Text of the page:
It is similar with innovation: whenever we try to change a situation, alter the status quo, there will be many complaints because many people are afraid of change. This attitude is connected with loneliness and isolation which increased even further during the pandemic. Even younger people now have more time and complain about things they wouldn’t normally notice. We know from our research that behind their complaint, the root problem is loneliness, and it affects both their own well-being and also that of the neighbourhood. Loneliness causes frustration: the neighbourhood could be the solution to this if people would just go out more and talk more to the neighbours. But loneliness can also be a negative drive when they don’t have the self-confidence anymore for positive interaction with neighbours.
Beyond complaints, how can you empower your tenants? In what ways are tenants represented in decision-making?
We have a long history of tenants’ councils and we also advise residents about various aspects of housing, including how to read their bills, for example. Tenant councils are elected from and by the tenants in a building. Wohnpartner supports the organisation of their elections to make sure it’s really effective. Every house has a chance to elect one councillor, but many houses don’t have committees because they had no candidates or had a very low participation.
What do councillors receive in exchange?
Every house can elect one councillor who represents only the interests of the one house; there’s no larger body. We invite them once a year to inform them about the new developments of Wiener Wohnen, and they are also invited to the City Hall where the mayor gives them appraisal. These events give them visibility and appreciation for their time and efforts.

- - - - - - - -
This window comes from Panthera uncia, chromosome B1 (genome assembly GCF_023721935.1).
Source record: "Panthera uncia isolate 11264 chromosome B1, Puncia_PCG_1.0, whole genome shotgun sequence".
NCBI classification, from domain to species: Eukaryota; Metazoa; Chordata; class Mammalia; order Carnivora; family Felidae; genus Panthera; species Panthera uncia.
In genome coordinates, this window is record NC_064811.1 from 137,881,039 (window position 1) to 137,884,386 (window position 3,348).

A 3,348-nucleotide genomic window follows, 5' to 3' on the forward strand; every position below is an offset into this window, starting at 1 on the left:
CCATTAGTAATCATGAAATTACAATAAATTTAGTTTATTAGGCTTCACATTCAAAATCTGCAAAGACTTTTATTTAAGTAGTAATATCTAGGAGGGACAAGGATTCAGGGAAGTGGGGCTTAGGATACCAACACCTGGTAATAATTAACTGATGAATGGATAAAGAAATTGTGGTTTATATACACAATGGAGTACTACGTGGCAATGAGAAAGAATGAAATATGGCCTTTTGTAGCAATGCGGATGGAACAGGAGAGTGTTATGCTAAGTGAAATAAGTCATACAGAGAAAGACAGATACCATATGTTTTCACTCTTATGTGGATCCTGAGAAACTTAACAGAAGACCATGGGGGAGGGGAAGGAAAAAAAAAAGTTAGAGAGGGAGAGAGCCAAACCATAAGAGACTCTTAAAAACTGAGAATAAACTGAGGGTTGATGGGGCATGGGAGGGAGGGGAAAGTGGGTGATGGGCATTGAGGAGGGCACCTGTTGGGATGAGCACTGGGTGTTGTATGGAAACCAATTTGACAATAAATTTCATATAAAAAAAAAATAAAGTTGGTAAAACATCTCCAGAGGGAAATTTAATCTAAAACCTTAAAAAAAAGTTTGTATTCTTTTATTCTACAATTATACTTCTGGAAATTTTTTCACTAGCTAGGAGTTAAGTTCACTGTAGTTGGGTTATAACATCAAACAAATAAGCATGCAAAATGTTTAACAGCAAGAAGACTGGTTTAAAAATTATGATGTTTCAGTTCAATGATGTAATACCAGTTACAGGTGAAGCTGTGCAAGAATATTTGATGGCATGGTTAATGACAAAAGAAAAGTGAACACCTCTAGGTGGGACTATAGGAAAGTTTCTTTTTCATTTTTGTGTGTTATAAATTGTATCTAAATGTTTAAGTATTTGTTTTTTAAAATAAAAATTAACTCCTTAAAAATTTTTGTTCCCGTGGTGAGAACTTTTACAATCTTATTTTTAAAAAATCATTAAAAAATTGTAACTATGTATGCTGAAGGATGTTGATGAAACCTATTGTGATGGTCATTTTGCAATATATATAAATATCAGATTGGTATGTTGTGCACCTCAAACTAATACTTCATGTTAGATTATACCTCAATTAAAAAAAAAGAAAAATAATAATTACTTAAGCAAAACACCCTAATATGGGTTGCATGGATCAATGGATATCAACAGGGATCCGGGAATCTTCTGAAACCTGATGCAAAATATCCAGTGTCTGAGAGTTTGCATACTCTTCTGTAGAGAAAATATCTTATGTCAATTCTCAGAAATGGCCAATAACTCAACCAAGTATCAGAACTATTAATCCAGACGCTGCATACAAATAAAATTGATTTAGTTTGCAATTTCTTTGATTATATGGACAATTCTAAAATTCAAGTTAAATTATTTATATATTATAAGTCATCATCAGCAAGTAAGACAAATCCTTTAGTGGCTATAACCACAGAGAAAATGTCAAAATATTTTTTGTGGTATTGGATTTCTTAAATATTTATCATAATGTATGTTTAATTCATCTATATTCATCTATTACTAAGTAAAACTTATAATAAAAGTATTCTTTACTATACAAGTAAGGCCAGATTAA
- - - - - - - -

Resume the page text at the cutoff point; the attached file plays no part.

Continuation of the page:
Some councillors, mostly women, are actually proactive and they can initiate new projects, they can act as social drivers. They can be very committed, collecting the needs of tenants and inform us, making suggestions. But the key issue is always the expenses and many councillors are hesitant concerning any investments that would affect their utility bill.
How well can these councillors represent the needs of more diverse social groups?
In a certain sense the tenant councils reproduce the power system of the broader society within the participation structure of public housing. The most vulnerable groups of Viennese society don’t understand much about tenant councils and don’t participate at the vote. Tenant councillors are often against any investment that could potentially lead to noisy activities in the gardens. Whenever we create a new facility on a playground, the next day at least ten people will complain that it is too noisy. Whenever someone plays football outside, there will be people calling and a “football forbidden” sign will appear the following day. There is a democratic deficit here: while a minority can block investments, children cannot complain that they are banned from everything as they don’t have a voice.
Tenant councils are elected among all residents but most of the information inviting people to participate is in German and most immigrant families don’t vote. Moreover, young families, mothers and fathers cannot invest a lot of time in such things. In the end, not all participation is necessarily progressive or innovative. While we can try to rearrange the garden and grow vegetables and make a garden booth or an organic café, many people do actually have completely different problems.